I am not sure what that's gonna buy me. The XML is readable but highly unscrutable. This is in no way better than Idea #1.

Idea #7: Use IBInspectable

This doesn't really work well for the kind of custom bindings EOInterface needs. It's good, that you can put NSObject based instances into XIBs (again ?), but the kind of typed connection EOInterface has are not possible with IBOutlet alone (unless you expose every EOAssociation). But I can't load the NIBs anyway, because the loader complains even with all classes present.


What I really want

What I really want is a simple file format, where I can structure the UI without any geometry or style information. Just type it in like the following example, and a custom unarchiver creates an ugly but working UI from it:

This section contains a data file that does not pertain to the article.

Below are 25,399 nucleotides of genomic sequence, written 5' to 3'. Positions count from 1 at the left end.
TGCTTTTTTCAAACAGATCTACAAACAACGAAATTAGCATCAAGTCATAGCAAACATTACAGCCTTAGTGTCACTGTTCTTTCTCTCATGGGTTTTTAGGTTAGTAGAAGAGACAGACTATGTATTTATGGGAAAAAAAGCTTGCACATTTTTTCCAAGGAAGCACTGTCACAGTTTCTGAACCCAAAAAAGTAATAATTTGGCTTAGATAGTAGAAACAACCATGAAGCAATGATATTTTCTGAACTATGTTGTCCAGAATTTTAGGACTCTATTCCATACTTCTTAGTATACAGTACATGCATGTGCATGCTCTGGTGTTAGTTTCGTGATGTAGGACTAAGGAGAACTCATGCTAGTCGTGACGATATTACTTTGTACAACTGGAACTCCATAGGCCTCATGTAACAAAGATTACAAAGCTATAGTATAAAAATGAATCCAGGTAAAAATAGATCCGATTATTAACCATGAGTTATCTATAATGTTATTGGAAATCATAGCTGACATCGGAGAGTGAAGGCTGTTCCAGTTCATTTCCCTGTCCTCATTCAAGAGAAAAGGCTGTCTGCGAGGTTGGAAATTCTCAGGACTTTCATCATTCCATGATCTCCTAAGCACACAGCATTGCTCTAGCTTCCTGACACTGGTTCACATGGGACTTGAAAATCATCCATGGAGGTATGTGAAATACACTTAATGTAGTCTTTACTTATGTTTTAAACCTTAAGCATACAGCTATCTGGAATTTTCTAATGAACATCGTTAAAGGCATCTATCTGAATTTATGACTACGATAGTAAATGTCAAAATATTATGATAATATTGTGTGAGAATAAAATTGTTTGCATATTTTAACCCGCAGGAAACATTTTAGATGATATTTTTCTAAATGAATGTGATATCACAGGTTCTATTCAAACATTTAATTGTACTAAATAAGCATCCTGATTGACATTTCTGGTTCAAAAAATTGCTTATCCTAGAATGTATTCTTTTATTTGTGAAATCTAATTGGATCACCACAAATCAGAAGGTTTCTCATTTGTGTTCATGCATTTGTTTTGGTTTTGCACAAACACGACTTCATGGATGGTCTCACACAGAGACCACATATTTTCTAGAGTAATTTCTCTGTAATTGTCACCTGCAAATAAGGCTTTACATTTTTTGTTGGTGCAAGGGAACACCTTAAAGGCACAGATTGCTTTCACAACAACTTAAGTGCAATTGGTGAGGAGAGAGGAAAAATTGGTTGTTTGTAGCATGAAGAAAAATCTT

NSWindow                        window
    MyScrollView                    
        NSTableView             
            NSTableColumn           name
            NSTableColumn           age     
                EOTableColumnAssociation    assoc0
            NSTableColumn           sex
            NSTableColumn           birthday
                NSDateFormatter birthdayFormatter
    NSView                          whatever

NSWindow                        window2
    NSBox                           
        NSTextField             name2

EODisplayGroup                  group

This would build the hierarchy and gives out classes and IDs to objects. The first string is the class, the second string is the ID. The hierarchy is formed by identation.

I want to make connections with outlets, actions and EOAssociations somewhat similar to this, possibly in the same file. The property are accessed with standard KVC. This would be a separate section, or maybe just a separate file for now.